Scandal at the United Nations

On March 20, 2017, a scandal occurred at the so-called United Nations Human Rights Council. On that day, sinister dictatorships joined forces in order to silence a defense of human rights.

On 20 March 2017, Hillel Neuer spoke for the organization UN Watch at the so-called Human Rights Council:

“Today we ask: Is the world living up to the Vienna Declaration, which reaffirms basic human rights?

We ask the government of Turkish President Erdogan, if it cares about human rights, why did they just fire more than one hundred thousand teachers, university deans, judges, prosecutors, religious figures and public servants?

We ask Pakistan, when will they release Asia Bibi, the innocent, Christian mother of five, now on death row on the absurd charge of blasphemy?

We ask Saudi Arabia, when will you end gender apartheid? When will you stop oppressing all religious practice that is not Wahhabist Islam? When will you release Raif Badawi, serving 10 years in prison for the crime of advocating a free society? We welcome the Secretary-General’s new pledge of UN reform. That is why today, pursuant to Article 8 of Resolution 60/251, we call for the complete removal of Saudi Arabia from this Council.

So long as 1.3 billion people are denied their basic freedoms, we call for the removal of China. So long as human rights are abused by Bangladesh, Bolivia, Burundi, Congo, Egypt, Iraq, Qatar, and UAE, we call for their removal.

So long as the Maduro government imprisons democracy leaders like Mayor Antonio Ledezma of Caracas, and causes its millions of citizens to scavenge for food, we call for the removal of Venezuela.

So long as the Castro government jails Eduardo Cardet, a prisoner of conscience, we call for the complete removal of Cuba from this Council…”

The Cuban representative couldn’t retrain himself and interrupted. He was followed by a number of representatives of other nations who discussed for thirteen minutes whether the so-called Human Rights Council should even have hear such criticism.

Cuba explained that the members of the Human Rights Council had been elected, and therefore UN Watch should be called to order! Bangladesh criticized the language of UN Watch as „not only unacceptable, it is abhorrent”.

Bangladesh doesn’t consider reported violations of human rights as unacceptable and abhorent, but instead emphasized that the organization UN Watch itself was seriously worrying and its continued participation is „not desirable“.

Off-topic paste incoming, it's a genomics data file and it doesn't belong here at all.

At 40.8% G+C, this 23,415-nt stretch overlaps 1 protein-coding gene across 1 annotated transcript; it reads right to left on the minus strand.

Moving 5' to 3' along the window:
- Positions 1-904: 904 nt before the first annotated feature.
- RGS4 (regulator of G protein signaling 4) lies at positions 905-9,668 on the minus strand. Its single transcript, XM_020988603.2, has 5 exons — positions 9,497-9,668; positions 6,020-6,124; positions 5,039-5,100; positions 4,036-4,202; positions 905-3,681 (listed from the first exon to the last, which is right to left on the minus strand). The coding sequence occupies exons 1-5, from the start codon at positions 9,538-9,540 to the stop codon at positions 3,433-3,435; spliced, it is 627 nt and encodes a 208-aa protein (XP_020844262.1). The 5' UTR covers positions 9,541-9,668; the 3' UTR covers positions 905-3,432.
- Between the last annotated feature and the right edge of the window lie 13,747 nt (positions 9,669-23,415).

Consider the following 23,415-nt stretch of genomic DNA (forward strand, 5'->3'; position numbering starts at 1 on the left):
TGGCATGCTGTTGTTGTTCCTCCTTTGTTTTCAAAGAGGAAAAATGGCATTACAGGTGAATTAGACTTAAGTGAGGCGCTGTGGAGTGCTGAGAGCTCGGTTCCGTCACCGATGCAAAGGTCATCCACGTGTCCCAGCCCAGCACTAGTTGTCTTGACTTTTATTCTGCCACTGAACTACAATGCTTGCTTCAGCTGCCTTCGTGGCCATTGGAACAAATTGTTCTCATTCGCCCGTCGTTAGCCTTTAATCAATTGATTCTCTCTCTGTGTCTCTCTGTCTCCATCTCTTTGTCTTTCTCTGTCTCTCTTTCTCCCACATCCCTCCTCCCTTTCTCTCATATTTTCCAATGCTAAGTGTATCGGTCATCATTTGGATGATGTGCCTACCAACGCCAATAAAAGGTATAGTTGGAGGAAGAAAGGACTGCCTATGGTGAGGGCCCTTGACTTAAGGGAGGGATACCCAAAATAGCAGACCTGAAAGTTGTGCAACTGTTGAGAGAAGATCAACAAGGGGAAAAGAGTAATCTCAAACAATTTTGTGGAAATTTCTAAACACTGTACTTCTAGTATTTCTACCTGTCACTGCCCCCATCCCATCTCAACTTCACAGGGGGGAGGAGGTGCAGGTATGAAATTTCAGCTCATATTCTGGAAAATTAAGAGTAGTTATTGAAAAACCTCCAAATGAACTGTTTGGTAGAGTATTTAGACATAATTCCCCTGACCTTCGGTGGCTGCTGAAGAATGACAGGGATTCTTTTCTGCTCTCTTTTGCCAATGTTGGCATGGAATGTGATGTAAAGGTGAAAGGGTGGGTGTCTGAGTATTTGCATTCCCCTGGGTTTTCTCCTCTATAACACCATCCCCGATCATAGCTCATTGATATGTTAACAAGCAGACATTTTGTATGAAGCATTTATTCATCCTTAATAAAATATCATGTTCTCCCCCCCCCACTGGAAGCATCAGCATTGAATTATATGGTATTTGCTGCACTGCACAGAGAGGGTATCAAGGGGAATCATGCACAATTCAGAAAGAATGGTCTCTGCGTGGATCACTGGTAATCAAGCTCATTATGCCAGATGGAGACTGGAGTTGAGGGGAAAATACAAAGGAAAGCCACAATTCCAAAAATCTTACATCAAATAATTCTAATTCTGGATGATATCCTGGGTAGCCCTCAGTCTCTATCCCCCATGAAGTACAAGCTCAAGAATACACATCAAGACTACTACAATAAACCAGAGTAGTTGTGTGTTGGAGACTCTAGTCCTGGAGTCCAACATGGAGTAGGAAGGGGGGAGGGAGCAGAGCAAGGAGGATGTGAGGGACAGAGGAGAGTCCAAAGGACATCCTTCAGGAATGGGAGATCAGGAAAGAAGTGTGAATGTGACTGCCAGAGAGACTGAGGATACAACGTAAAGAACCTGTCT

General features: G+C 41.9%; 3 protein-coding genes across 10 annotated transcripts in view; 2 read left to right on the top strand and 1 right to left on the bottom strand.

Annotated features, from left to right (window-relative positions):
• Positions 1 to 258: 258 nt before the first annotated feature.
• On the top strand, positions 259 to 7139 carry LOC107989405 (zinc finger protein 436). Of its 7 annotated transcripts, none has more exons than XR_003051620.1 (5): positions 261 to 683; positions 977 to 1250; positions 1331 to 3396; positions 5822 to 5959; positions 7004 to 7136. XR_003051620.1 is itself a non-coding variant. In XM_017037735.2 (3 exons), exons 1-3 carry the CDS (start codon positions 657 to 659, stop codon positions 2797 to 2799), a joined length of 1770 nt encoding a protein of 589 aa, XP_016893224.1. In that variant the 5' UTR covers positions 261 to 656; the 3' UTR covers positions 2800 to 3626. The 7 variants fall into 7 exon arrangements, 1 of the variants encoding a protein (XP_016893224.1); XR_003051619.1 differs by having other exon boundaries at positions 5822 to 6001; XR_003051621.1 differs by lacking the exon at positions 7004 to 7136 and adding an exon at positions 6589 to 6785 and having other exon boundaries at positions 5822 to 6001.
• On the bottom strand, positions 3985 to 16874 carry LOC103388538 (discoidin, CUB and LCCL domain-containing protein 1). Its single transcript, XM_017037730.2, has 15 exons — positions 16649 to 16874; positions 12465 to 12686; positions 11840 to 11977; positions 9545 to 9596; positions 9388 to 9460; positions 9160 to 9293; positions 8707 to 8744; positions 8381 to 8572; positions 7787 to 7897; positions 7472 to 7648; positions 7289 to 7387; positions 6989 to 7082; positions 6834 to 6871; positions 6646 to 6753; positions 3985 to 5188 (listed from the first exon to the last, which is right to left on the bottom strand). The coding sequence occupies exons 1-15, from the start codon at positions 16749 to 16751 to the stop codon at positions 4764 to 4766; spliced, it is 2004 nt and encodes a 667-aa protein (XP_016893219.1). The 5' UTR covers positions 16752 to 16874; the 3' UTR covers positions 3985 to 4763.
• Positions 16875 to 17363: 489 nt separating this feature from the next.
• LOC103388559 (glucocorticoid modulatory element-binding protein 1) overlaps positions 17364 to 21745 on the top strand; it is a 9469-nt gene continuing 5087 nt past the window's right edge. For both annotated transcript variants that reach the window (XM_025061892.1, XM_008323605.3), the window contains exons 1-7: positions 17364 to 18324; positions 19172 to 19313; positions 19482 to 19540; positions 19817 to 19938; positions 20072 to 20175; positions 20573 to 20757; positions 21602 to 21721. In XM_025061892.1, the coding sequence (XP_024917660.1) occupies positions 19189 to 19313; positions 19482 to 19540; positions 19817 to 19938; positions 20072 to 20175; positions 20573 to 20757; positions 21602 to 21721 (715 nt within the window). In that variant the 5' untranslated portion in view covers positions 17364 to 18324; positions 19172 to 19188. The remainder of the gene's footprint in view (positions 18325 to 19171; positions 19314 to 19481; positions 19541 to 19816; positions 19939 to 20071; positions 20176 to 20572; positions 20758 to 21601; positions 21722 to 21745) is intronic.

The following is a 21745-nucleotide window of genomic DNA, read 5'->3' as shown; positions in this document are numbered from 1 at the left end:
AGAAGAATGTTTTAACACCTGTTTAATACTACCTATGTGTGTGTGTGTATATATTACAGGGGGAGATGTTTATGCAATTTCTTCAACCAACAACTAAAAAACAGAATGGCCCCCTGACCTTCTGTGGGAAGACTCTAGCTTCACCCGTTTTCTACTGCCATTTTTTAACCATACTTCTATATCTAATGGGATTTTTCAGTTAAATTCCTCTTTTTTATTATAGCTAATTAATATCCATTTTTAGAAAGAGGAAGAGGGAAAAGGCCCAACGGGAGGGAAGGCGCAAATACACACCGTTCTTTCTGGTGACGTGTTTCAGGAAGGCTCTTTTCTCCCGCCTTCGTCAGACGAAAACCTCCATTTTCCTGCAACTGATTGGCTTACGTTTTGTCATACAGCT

Venezuela agreed with Cuba and Bangladesh, that UN Watch has nothing to do with the promotion of human rights. „We therefore reject the fact that this political body (which) violates the spirit of cooperation that needs to prevail in our work.”

Pakistan said that UN Watch doesn’t respect the honor of the Council which should always be at the top of the Council’s agenda.

After Pakistan, the United States, without addressing the content of UN Watch’s statements, stated that the organization should be allowed to speak further.

China said the allegations were „completely unacceptable“.

The United Kingdom, the Netherlands and Canada seconded the right for UN Watch to speak. Saudi Arabia and Iran opposed. Lithuania stated that non-governmental organizations are a valuable part of dialogue, so they should be allowed to talk. Germany agreed. Bolivia, on the other hand, agreed with Pakistan, China and Saudi Arabia:

„We are not questioning freedom of expression, it is the content of what has been said which discredits the NGO. We are clear in how this NGO operates. Thank you.“

After an interruption lasting over 13 minutes, the vice-president of the Human Rights Council addressed the “distinguished members of the Council”:

“We have wasted more than 10 minutes, we listened to fifteen countries whether to allow UN Watch to continue with this statement. We need all to recognize that we are short of time in this session. So with that in mind, we need to work in an efficient manner, to finish the agenda. I ask the representative of UN Watch to continue with his statement. He has 10 seconds left. But I will ask him to stay in line with the language that we have in this Council and respect member States and more importantly to respect the Council itself.“

Only ten seconds! How can one respond adequately in ten seconds after over ten minutes of aggressive attacks by member nations and a reprimand by the chairman? Hillel Neuer needed however only nine seconds:

„Mr. President, we have the right to cite the suspension provision of this Council’s own charter. They can silence human rights defenders at home, but they cannot do so at the United Nations.“

On 20 March 2017, countries such as Saudi Arabia and China were worried about human rights violations within their own borders being addressed, although five days earlier, on 15 March 2017, they themselves were not very squeamish about pointing out the human rights violations in other member States.